I woke up this morning and dragged myself out of the house against my own will. I didn't really want to walk, but I skipped my walk yesterday, so I really had to.
My usual destination for my walks is the Big Dam Bridge. It was very foggy out this morning, and it was so eerie driving up to the bridge. Until I was very close, it looked like the bridge wasn't there, it was totally swallowed up by the fog.
There were many, many more people out on a cold foggy Sunday morning than usual. But today was a special day, the Run for Jacob.
Jacob was the race director for the Three Bridges Marathon (3B26) and a huge part of the local running community. He went into cardiac arrest during a marathon last weekend and died earlier this week. Today was supposed to be the pre-run for 3B26, but turned into a memorial run for Jacob instead.
I did not know Jacob, myself. I did read an article on him that talked about him cheering at the last race I did and I realized I actually remembered him. Out of all the supporters there, he stuck out to me. He was out there cheering, calling us by the names on our bibs and offering high 5's. By the time I pass people cheering, they've gotten a little tired and it often shows, but not him. He was well known as being an enthusiastic cheerleader for everyone, his high 5's, and for running shirtless more often than not.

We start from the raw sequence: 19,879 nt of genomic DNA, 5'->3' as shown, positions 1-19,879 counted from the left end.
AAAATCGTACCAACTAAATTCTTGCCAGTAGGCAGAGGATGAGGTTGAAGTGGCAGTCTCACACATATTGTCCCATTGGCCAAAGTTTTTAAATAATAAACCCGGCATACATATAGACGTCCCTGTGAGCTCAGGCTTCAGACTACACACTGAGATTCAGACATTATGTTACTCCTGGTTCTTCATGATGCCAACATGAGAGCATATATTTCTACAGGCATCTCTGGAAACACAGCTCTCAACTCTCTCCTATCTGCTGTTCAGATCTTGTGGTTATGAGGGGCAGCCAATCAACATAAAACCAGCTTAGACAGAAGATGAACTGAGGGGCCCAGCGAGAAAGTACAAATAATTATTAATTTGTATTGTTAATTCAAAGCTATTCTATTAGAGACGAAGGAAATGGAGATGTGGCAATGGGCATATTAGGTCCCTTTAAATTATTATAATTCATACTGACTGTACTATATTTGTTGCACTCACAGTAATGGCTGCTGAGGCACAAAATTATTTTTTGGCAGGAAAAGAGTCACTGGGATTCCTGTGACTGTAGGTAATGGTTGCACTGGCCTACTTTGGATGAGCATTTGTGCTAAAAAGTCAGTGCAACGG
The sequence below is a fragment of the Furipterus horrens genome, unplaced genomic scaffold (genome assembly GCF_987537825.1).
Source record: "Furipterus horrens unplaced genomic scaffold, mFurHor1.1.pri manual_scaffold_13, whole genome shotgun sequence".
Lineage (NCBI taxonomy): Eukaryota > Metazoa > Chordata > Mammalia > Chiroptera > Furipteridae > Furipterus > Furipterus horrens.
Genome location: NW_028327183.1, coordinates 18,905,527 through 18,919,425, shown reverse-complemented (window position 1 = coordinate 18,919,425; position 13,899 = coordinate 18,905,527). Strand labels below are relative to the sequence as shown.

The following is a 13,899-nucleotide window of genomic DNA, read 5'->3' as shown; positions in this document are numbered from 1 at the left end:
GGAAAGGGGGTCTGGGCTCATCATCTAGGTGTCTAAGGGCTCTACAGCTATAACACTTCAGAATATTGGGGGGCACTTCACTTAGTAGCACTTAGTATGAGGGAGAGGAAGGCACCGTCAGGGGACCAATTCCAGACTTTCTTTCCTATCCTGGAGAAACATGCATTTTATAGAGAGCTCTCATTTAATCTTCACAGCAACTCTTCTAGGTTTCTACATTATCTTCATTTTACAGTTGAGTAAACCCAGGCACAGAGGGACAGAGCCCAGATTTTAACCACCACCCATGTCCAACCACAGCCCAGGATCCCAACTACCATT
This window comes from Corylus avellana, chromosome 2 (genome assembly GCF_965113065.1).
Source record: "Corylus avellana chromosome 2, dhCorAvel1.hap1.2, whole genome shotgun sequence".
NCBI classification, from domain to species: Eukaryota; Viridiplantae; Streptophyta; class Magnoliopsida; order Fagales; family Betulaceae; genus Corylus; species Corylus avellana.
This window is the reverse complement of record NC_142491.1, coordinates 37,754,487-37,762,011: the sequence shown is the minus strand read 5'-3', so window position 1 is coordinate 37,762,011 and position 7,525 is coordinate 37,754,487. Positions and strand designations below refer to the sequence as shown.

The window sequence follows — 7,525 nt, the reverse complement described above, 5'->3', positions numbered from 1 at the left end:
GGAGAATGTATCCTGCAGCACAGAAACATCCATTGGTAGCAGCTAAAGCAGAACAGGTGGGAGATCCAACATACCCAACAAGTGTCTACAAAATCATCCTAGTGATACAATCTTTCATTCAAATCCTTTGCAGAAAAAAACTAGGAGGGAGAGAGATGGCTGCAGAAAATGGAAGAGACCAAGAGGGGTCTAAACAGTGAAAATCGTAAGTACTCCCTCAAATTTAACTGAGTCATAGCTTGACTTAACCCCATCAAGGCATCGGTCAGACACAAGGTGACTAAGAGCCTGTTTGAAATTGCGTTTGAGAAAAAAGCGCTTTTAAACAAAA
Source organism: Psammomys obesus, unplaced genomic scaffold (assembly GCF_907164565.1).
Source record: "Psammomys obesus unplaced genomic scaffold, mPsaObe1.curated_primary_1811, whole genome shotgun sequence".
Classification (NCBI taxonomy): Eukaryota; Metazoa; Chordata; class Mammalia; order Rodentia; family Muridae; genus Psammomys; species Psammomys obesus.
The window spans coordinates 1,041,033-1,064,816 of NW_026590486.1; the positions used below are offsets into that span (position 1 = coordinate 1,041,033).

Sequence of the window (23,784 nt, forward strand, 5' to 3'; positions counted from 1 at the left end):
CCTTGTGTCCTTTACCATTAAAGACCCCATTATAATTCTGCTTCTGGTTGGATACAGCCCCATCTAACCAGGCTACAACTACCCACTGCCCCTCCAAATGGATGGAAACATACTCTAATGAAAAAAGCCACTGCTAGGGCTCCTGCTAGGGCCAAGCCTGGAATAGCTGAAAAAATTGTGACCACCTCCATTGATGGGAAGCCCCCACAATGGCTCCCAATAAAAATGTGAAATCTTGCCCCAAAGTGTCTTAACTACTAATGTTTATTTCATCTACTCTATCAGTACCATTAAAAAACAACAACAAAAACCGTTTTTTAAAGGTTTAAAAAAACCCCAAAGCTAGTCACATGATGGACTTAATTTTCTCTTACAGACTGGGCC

During my 7 mile walk, I always had at least one purple 3B26 race shirt in sight. There were far more shirtless men running than there normally would be on a very chilly morning. I was rarely alone on any part of the trail. I thought it was great that so many people turned out to honor this guy.
The best part though was the mood out there. Everyone is generally friendly on the trails anyway, but today it was just so much more so. Not just the normal nods or smiles in passing, but a lot of greetings, like everyone knew each other. A lot of random encouragements being tossed about. And high 5's. I got 5 of them. It sounds like such a simple, small gesture, but it doesn't feel that way at all. It's encouragement, and, to me at least, acceptance. I'm not really a runner, but I'm still one of them. That's something that I haven't gotten used to yet.
Between the amazing beauty of the fog and autumn colors, and the beauty of the people out on the trails, this was much more than just a walk, it was a much needed boost to my spirit.
Thank you, Jacob. I didn't know you, but you have touched me.